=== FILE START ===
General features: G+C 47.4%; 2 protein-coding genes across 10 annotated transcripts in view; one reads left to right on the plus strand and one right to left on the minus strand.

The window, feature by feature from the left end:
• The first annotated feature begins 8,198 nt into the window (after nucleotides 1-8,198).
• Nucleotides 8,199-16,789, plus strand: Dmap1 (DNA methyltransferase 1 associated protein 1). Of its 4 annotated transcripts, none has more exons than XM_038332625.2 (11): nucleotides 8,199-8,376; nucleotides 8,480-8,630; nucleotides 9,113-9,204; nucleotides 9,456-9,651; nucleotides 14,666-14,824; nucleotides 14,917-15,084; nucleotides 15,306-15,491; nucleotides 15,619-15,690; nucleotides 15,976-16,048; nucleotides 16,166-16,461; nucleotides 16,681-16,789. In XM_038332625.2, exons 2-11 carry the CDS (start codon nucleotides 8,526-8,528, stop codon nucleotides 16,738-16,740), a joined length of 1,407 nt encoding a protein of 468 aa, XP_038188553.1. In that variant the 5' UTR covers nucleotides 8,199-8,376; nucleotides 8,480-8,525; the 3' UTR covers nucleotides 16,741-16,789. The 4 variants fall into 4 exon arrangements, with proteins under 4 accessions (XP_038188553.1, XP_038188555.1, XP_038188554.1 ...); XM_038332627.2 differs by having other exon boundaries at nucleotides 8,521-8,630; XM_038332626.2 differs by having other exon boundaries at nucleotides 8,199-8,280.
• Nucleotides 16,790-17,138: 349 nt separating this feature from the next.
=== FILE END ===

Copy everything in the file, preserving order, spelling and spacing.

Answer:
General features: G+C 47.4%; 2 protein-coding genes across 10 annotated transcripts in view; one reads left to right on the plus strand and one right to left on the minus strand.

The window, feature by feature from the left end:
• The first annotated feature begins 8,198 nt into the window (after nucleotides 1-8,198).
• Nucleotides 8,199-16,789, plus strand: Dmap1 (DNA methyltransferase 1 associated protein 1). Of its 4 annotated transcripts, none has more exons than XM_038332625.2 (11): nucleotides 8,199-8,376; nucleotides 8,480-8,630; nucleotides 9,113-9,204; nucleotides 9,456-9,651; nucleotides 14,666-14,824; nucleotides 14,917-15,084; nucleotides 15,306-15,491; nucleotides 15,619-15,690; nucleotides 15,976-16,048; nucleotides 16,166-16,461; nucleotides 16,681-16,789. In XM_038332625.2, exons 2-11 carry the CDS (start codon nucleotides 8,526-8,528, stop codon nucleotides 16,738-16,740), a joined length of 1,407 nt encoding a protein of 468 aa, XP_038188553.1. In that variant the 5' UTR covers nucleotides 8,199-8,376; nucleotides 8,480-8,525; the 3' UTR covers nucleotides 16,741-16,789. The 4 variants fall into 4 exon arrangements, with proteins under 4 accessions (XP_038188553.1, XP_038188555.1, XP_038188554.1 ...); XM_038332627.2 differs by having other exon boundaries at nucleotides 8,521-8,630; XM_038332626.2 differs by having other exon boundaries at nucleotides 8,199-8,280.
• Nucleotides 16,790-17,138: 349 nt separating this feature from the next.